Lord, sometimes life is difficult and we find ourselves facing change which like the seasons moves on and sweeps us along. Give us the strength and the courage to face the days ahead.

Lead us Heavenly Father lead us in all the days ahead, as we place our full trust in You.

We ask in Jesus name,


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“Jesus loves me this I know for the Bible tells me so” [a childrens hymn]

I have been on holiday recently and it was a lovely time of tranquillity and of renewal, we all need this in our lives, whether we go far away or a stay at home. The word Holiday comes from the words “Holy Day” where people took time out from the everyday and attended special services and prayers depending on the Christian time of year. It was also a time of celebration, with the work left behind for a day or days there was happiness and time to do different things. 

I spent much of my time appreciating the beautiful surroundings and starting to Crochet again making up patterns and trying new colours and shapes. It also gave me time to look back over the year and try to make sense of what I have done in that time. I came across this short story about pattens and life and felt that it was so thought-provoking. It is called, “The Quilt”.

As I faced my Maker at the Last Judgement, I knelt before the Lord along with the other souls. Before each of us laid our lives, like the squares of a quilt, in many piles. An Angel sat before each of us sewing our quilt squares together into a tapestry that was our life.

But as my Angel took each piece of cloth off the pile, I noticed how ragged and empty each of my squares were. They were filled with giant holes! Each square was labelled with a part of my life that had been difficult, the challenges and temptations I was faced with in everyday life. I saw hardships that I had endured [which had the largest holes of all].

I glanced around me, nobody else had such squares. Others had tiny holes here and there, other tapestries were filled with rich colour and the bright hues of worldly fortune. I gazed upon my own life and was disheartened. My Angel was sewing the ragged pieces of cloth together, threadbare and empty, like binding air. Finally, the time came when each life had to be displayed, held up to the light, to the scrutiny of truth. The others rose and each in turn holding up their tapestries. So filled their lives had been.

My Angel looked upon me and nodded for me to rise. My gaze dropped to the ground in shame. I hadn’t had all the earthly fortunes. I had love in my life and laughter. But there had also been trials of illness, death, and false accusations that took me from the world as I knew it. I had to start over many times. I often struggled with the temptation to quit, only to somehow muster the strength to pick up and begin again. I had spent many nights on my knees in prayer, asking for help and guidance in my life. And now, I had to face the truth, my life was what it was, and I had to accept it for what it had been.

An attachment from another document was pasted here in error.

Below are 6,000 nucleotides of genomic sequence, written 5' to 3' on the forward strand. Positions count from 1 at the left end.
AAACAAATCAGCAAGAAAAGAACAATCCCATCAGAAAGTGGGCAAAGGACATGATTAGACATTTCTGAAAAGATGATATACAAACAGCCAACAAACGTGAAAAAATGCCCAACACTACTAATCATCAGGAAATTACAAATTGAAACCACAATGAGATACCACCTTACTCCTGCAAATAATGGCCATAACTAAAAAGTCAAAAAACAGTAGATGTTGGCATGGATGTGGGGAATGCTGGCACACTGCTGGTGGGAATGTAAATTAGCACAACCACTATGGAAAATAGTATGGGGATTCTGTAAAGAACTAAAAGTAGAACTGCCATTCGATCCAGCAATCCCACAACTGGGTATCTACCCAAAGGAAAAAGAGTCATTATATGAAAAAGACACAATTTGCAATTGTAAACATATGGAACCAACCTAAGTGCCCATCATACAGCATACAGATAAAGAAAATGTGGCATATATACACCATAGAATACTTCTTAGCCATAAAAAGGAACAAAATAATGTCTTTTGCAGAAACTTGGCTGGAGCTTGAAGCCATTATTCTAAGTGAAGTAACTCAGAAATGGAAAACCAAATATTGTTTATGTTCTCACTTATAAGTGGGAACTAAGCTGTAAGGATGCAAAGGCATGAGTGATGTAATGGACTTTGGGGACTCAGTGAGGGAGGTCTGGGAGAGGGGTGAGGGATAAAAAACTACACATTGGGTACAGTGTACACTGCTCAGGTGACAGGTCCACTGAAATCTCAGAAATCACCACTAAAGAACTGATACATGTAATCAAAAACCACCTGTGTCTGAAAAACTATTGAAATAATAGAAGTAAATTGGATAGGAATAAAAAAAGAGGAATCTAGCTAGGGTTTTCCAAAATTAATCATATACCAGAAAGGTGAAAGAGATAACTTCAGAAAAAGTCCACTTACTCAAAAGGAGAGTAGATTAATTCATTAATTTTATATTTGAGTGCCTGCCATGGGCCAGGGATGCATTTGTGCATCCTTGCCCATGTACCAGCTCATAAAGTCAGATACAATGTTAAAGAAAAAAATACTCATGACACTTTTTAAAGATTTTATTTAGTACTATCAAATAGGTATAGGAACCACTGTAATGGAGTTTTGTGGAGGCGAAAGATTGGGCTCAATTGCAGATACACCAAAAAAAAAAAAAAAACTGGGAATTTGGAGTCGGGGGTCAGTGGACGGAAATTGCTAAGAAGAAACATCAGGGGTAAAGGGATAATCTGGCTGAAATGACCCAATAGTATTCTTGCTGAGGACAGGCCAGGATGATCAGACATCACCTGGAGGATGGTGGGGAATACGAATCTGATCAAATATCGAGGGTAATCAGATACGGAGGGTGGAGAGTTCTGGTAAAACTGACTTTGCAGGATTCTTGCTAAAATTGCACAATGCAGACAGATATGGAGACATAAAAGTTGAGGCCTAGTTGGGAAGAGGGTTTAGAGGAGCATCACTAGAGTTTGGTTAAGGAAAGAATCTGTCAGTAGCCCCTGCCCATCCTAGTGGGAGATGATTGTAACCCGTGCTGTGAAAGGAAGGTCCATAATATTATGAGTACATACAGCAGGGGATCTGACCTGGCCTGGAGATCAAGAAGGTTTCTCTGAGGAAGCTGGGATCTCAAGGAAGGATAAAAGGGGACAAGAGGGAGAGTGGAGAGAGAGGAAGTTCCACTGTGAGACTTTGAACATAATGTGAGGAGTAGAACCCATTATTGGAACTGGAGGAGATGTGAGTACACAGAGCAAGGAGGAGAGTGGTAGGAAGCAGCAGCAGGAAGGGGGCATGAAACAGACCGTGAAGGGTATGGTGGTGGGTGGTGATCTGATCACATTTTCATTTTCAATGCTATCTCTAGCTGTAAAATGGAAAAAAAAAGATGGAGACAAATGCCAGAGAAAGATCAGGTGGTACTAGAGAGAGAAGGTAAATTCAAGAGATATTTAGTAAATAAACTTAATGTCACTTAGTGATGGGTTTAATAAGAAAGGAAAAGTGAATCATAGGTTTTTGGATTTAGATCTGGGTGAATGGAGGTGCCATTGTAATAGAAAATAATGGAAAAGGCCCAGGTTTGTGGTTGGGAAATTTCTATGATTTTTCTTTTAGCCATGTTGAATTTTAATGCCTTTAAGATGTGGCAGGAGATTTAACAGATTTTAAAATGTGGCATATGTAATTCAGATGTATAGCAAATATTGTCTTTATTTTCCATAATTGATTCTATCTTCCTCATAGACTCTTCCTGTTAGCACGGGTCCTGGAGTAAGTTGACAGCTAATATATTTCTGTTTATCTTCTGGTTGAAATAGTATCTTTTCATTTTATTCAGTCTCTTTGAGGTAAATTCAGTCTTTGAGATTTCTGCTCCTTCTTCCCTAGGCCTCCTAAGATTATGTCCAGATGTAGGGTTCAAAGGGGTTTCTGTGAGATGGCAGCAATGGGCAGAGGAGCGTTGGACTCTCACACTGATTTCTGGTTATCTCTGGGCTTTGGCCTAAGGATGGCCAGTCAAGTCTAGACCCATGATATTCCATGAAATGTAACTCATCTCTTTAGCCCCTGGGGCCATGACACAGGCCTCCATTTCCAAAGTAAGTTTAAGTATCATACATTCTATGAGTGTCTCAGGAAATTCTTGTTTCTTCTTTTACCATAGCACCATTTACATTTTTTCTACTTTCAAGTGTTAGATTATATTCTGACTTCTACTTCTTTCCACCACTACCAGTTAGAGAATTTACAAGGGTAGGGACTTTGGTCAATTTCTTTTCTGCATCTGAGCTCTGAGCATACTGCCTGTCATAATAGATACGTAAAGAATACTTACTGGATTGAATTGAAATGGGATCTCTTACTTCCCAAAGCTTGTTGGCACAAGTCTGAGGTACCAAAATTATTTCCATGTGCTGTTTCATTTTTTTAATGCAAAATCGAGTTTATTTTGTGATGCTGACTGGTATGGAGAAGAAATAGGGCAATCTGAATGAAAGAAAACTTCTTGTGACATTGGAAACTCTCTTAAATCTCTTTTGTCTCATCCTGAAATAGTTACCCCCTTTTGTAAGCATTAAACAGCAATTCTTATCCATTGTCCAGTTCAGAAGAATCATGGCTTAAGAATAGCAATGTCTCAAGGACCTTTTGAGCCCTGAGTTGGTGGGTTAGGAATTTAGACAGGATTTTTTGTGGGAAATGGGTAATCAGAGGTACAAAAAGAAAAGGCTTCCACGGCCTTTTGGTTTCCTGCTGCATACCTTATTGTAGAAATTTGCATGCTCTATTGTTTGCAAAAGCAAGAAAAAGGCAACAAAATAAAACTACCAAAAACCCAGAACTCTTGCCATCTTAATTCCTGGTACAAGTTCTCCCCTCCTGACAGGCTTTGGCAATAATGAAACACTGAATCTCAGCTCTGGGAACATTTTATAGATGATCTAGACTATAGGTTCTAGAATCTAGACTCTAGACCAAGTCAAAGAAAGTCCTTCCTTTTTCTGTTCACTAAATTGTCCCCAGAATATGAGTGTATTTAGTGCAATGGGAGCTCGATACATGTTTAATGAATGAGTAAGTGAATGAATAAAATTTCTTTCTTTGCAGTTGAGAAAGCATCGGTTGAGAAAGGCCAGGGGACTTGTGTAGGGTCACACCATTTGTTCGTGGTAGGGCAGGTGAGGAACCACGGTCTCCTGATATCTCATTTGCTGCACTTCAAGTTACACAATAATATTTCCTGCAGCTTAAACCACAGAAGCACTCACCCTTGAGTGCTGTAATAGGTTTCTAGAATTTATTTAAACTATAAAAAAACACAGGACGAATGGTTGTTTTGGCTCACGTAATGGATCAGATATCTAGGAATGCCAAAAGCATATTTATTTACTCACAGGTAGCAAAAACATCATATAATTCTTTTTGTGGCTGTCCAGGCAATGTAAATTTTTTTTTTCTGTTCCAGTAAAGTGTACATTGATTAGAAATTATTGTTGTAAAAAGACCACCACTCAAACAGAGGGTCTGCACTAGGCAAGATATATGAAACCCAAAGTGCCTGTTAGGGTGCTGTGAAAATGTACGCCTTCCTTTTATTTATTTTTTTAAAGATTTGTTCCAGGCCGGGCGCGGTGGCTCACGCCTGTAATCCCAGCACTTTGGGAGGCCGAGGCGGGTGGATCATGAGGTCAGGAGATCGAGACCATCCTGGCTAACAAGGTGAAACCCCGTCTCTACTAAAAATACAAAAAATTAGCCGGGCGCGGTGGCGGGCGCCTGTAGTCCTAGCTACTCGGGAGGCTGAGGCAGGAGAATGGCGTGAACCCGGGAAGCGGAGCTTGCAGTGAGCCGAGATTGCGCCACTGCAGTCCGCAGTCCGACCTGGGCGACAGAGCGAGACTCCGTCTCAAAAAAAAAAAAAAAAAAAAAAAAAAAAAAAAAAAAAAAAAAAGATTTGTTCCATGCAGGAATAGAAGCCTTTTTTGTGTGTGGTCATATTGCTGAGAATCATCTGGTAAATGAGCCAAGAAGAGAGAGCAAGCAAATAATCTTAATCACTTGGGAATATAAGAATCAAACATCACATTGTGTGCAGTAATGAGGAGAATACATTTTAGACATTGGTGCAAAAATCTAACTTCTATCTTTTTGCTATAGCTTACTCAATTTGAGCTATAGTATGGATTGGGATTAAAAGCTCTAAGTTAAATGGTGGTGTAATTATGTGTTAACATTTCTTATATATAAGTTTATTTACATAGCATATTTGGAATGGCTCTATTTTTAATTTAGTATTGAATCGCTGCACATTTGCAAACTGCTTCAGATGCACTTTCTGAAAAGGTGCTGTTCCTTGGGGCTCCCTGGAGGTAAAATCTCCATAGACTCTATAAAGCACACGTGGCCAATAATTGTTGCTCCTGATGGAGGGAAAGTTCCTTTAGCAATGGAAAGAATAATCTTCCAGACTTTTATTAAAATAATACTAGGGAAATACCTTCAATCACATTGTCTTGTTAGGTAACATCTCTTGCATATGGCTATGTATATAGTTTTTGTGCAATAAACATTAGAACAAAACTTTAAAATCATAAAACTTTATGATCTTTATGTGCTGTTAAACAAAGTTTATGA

I rose and slowly lifted the combined squares of my life to the Light. An awe-filled gasp filled the air. I gazed around at the others who stared at me with eyes wide. Then, I looked upon the tapestry before me. Light flooded through the many holes, creating an image. The Face of Christ. Then our Lord stood before me, with warmth and love in His Eyes. He Said,

“Every time you gave your life over to Me, it became My Life, My Hardships and My Struggles. Each point of light in your life is when you stepped aside and let me shine through, until there was more of Me than there was of you….. Welcome Home My Child”

Our life is like a tapestry when we look back on it. Dark threads amongst the rich colours of life. Yet when we have handed over to Jesus and trusted in Him to get us through, then the Light of God has shone through. 



We come now before you aware of the dark threads in our tapestry of life, and of the golden threads of joy. We thank You for Your Presence in our lives and for all the prayers answered in so many different ways.

We thank You that Jesus walks alongside us bearing our burden when they get too much, giving us the strength to keep going, giving us Hope in the darkest of times.

We praise You for your love for us, ordinary people living an ordinary life, help us to appreciate the Blessings we do have and to be aware of Your Presence as we draw near to You.

We thank You for ordinary days and Holy Days when we can take time to be refreshed and renewed.

We ask these things in Jesus name.


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Do you ever get that feeling, when you read a familiar passage of Scripture, that something within it strikes you anew, as if you’ve never read it before and are reading it with new eyes and new understanding?  This is how this passage in Colossians struck me just recently.